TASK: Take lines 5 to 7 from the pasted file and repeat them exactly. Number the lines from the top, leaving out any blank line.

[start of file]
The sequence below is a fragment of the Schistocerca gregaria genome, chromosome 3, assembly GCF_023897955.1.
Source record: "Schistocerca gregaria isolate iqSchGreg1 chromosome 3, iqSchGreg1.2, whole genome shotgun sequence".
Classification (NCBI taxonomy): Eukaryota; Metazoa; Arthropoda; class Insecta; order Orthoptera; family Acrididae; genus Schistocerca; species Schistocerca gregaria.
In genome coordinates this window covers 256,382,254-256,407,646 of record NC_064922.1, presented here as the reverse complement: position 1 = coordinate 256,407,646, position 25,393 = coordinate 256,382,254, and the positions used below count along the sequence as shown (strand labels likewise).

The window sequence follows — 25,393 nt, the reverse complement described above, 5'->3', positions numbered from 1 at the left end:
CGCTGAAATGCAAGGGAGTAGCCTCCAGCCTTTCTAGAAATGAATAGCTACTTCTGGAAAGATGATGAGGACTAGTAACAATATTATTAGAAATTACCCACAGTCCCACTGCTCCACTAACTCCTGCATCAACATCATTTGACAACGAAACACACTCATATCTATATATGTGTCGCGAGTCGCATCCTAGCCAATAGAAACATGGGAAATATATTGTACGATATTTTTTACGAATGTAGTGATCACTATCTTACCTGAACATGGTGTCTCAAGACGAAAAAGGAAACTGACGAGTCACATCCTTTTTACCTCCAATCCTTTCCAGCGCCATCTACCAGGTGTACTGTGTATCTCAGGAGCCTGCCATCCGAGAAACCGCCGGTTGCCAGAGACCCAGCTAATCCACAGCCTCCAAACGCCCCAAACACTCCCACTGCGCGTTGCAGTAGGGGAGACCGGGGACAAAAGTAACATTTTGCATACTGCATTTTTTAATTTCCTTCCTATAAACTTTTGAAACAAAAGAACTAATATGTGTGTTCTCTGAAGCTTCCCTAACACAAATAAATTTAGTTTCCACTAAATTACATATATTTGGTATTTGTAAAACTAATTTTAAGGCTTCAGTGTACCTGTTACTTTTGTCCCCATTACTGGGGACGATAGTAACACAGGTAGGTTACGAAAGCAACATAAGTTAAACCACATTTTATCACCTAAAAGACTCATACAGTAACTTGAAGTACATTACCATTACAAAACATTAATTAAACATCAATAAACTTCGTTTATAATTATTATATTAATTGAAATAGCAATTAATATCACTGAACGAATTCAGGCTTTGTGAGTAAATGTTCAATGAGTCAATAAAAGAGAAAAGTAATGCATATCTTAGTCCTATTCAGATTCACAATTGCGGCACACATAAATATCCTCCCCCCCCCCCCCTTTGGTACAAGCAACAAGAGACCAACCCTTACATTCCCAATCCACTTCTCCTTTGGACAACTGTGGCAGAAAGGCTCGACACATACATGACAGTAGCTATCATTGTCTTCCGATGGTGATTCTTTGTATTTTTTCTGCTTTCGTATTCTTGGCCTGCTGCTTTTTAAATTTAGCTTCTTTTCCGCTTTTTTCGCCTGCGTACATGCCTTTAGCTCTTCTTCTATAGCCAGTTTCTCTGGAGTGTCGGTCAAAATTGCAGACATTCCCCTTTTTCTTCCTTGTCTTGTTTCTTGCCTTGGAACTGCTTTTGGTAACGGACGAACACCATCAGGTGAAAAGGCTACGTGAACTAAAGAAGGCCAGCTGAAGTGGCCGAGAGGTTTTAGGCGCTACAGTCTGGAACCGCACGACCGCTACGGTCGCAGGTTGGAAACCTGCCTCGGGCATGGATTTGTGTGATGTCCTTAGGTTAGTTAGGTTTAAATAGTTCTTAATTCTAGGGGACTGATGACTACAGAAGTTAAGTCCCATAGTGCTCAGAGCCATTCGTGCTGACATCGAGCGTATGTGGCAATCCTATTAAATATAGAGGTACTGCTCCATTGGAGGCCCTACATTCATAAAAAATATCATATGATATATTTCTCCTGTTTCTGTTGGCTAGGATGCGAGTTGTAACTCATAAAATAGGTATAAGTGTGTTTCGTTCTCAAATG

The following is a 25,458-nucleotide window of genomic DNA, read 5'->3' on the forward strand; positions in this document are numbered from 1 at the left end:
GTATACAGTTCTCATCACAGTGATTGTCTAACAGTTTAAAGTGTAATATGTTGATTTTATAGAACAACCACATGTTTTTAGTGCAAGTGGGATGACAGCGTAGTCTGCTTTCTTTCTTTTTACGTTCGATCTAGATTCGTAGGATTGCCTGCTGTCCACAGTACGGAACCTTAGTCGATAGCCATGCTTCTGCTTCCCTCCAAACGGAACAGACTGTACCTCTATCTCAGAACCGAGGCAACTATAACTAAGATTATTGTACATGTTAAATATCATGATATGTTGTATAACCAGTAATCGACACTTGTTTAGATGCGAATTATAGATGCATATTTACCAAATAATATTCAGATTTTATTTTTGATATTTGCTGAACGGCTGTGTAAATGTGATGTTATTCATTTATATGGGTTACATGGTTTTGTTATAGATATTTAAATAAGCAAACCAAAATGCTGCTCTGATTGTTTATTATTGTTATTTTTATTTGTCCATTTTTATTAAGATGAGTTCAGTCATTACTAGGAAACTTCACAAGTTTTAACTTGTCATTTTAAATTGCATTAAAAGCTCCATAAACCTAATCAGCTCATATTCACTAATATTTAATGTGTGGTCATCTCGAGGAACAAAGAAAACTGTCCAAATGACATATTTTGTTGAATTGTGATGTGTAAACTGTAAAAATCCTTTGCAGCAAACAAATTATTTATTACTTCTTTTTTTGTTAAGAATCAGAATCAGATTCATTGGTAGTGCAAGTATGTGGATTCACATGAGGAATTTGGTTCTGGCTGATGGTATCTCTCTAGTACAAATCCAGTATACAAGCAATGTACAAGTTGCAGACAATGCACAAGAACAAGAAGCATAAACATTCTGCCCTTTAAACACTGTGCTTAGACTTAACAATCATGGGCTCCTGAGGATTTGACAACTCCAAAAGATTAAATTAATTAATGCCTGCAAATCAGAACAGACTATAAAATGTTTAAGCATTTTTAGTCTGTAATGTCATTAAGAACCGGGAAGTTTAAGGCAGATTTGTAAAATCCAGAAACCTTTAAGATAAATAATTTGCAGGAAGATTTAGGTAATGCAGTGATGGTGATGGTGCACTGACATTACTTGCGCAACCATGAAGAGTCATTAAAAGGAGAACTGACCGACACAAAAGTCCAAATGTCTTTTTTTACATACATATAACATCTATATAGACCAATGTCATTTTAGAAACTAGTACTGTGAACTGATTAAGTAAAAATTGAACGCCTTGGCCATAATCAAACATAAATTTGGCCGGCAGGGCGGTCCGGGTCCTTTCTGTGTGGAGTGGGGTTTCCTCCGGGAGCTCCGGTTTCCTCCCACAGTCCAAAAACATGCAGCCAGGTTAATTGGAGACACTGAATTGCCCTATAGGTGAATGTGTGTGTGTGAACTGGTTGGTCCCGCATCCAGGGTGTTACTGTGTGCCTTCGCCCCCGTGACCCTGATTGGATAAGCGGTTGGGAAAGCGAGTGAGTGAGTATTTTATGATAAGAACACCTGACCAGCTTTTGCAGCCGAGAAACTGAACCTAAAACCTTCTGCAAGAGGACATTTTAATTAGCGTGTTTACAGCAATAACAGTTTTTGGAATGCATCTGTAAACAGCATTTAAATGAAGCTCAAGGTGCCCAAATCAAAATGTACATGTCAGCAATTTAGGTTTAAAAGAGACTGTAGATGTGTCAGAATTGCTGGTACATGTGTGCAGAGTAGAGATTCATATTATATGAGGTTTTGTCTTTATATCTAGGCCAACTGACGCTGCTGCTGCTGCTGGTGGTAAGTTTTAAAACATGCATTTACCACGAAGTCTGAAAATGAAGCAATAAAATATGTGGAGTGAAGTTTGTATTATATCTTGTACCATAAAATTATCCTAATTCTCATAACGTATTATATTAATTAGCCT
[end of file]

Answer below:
The window sequence follows — 25,393 nt, the reverse complement described above, 5'->3', positions numbered from 1 at the left end:
CGCTGAAATGCAAGGGAGTAGCCTCCAGCCTTTCTAGAAATGAATAGCTACTTCTGGAAAGATGATGAGGACTAGTAACAATATTATTAGAAATTACCCACAGTCCCACTGCTCCACTAACTCCTGCATCAACATCATTTGACAACGAAACACACTCATATCTATATATGTGTCGCGAGTCGCATCCTAGCCAATAGAAACATGGGAAATATATTGTACGATATTTTTTACGAATGTAGTGATCACTATCTTACCTGAACATGGTGTCTCAAGACGAAAAAGGAAACTGACGAGTCACATCCTTTTTACCTCCAATCCTTTCCAGCGCCATCTACCAGGTGTACTGTGTATCTCAGGAGCCTGCCATCCGAGAAACCGCCGGTTGCCAGAGACCCAGCTAATCCACAGCCTCCAAACGCCCCAAACACTCCCACTGCGCGTTGCAGTAGGGGAGACCGGGGACAAAAGTAACATTTTGCATACTGCATTTTTTAATTTCCTTCCTATAAACTTTTGAAACAAAAGAACTAATATGTGTGTTCTCTGAAGCTTCCCTAACACAAATAAATTTAGTTTCCACTAAATTACATATATTTGGTATTTGTAAAACTAATTTTAAGGCTTCAGTGTACCTGTTACTTTTGTCCCCATTACTGGGGACGATAGTAACACAGGTAGGTTACGAAAGCAACATAAGTTAAACCACATTTTATCACCTAAAAGACTCATACAGTAACTTGAAGTACATTACCATTACAAAACATTAATTAAACATCAATAAACTTCGTTTATAATTATTATATTAATTGAAATAGCAATTAATATCACTGAACGAATTCAGGCTTTGTGAGTAAATGTTCAATGAGTCAATAAAAGAGAAAAGTAATGCATATCTTAGTCCTATTCAGATTCACAATTGCGGCACACATAAATATCCTCCCCCCCCCCCCCTTTGGTACAAGCAACAAGAGACCAACCCTTACATTCCCAATCCACTTCTCCTTTGGACAACTGTGGCAGAAAGGCTCGACACATACATGACAGTAGCTATCATTGTCTTCCGATGGTGATTCTTTGTATTTTTTCTGCTTTCGTATTCTTGGCCTGCTGCTTTTTAAATTTAGCTTCTTTTCCGCTTTTTTCGCCTGCGTACATGCCTTTAGCTCTTCTTCTATAGCCAGTTTCTCTGGAGTGTCGGTCAAAATTGCAGACATTCCCCTTTTTCTTCCTTGTCTTGTTTCTTGCCTTGGAACTGCTTTTGGTAACGGACGAACACCATCAGGTGAAAAGGCTACGTGAACTAAAGAAGGCCAGCTGAAGTGGCCGAGAGGTTTTAGGCGCTACAGTCTGGAACCGCACGACCGCTACGGTCGCAGGTTGGAAACCTGCCTCGGGCATGGATTTGTGTGATGTCCTTAGGTTAGTTAGGTTTAAATAGTTCTTAATTCTAGGGGACTGATGACTACAGAAGTTAAGTCCCATAGTGCTCAGAGCCATTCGTGCTGACATCGAGCGTATGTGGCAATCCTATTAAATATAGAGGTACTGCTCCATTGGAGGCCCTACATTCATAAAAAATATCATATGATATATTTCTCCTGTTTCTGTTGGCTAGGATGCGAGTTGTAACTCATAAAATAGGTATAAGTGTGTTTCGTTCTCAAATG

The following is a 25,458-nucleotide window of genomic DNA, read 5'->3' on the forward strand; positions in this document are numbered from 1 at the left end: